IDC is publishing a report containing new data on the impact Windows Vista will have on the IT industry and on the broader U.S. economy in 2007. The report is based on IDC’s Economic Impact Model (EIM), and is similar to the study of six countries in the European Union that the firm released in September. (Full disclosure: Both reports were commissioned by Microsoft in order to give us an objective measure of the potential impact of Windows Vista on local IT ecosystems and local economies. We are often asked how a new version of Windows affects the Microsoft ecosystem and broader markets, but until now hadn’t had a way to quantify it.)
One of the more fascinating findings in the study is that Windows Vista is expected to create more than 100,000 new jobs in the U.S. in 2007 alone. According to the report, “While some of this gain would likely happen as a result of general market growth, between 2006 and 2007 Windows Vista’s share of total IT employment is expected to go up by more than one percentage point — a big number in an employment base of 10 million.” Many of these new jobs are expected to come from new hardware, software or services businesses that are geared to run on Windows Vista. Say what you will about Microsoft or the Windows business, but new jobs are almost always a good thing, and it’s exciting that IDC expects Windows Vista to create new opportunities for people.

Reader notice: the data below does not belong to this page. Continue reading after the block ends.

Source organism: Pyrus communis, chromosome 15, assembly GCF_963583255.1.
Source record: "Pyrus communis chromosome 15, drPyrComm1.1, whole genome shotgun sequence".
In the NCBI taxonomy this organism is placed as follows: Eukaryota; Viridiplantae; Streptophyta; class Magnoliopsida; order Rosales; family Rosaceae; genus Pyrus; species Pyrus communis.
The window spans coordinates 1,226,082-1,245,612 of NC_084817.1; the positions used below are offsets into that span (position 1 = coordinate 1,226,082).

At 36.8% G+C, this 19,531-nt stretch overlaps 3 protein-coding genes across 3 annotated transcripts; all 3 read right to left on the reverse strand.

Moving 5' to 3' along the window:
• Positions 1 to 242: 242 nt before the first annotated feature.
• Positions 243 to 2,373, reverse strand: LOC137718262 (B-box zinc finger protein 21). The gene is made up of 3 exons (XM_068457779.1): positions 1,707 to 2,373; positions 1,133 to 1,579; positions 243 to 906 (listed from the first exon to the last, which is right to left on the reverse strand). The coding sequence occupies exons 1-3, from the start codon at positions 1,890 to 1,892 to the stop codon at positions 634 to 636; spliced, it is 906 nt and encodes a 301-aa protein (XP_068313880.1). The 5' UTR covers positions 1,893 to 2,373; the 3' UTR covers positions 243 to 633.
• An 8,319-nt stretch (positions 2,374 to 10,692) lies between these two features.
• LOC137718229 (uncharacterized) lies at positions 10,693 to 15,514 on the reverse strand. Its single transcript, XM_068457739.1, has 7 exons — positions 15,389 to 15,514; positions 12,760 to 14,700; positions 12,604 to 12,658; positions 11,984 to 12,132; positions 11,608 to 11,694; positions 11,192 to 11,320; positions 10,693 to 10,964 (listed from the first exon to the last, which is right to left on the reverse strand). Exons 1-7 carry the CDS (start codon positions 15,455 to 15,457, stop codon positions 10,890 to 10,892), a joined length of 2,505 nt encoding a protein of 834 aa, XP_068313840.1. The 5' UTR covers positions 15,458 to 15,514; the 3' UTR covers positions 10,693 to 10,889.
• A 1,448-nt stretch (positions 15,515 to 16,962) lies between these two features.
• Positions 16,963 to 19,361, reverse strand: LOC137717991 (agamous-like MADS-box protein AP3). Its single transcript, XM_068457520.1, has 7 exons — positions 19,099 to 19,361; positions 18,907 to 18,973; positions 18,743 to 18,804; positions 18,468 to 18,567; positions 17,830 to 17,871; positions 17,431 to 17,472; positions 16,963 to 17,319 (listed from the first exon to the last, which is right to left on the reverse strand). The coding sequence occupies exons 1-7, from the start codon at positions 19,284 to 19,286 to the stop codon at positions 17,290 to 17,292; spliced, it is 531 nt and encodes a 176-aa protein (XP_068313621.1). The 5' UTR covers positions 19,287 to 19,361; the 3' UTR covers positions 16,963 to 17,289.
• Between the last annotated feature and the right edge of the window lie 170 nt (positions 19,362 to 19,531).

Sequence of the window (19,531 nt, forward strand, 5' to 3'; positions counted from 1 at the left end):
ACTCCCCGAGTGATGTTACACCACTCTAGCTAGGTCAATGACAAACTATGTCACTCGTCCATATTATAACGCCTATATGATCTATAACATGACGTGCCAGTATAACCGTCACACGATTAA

A few more highlights from the study:
- For each dollar of Windows Vista-related revenue Microsoft receives in 2007, the IT industry at large will reap more than $18 in revenues.
- Microsoft partners will invest about $10 billion preparing and rolling out their Windows Vista-related products.
- Microsoft partners and others in the IT industry are expected to generate over $70 billion in revenues in 2007 directly tied to Windows Vista.
- In 2008, 80% of Microsoft client operating systems shipped into enterprises will be Windows Vista.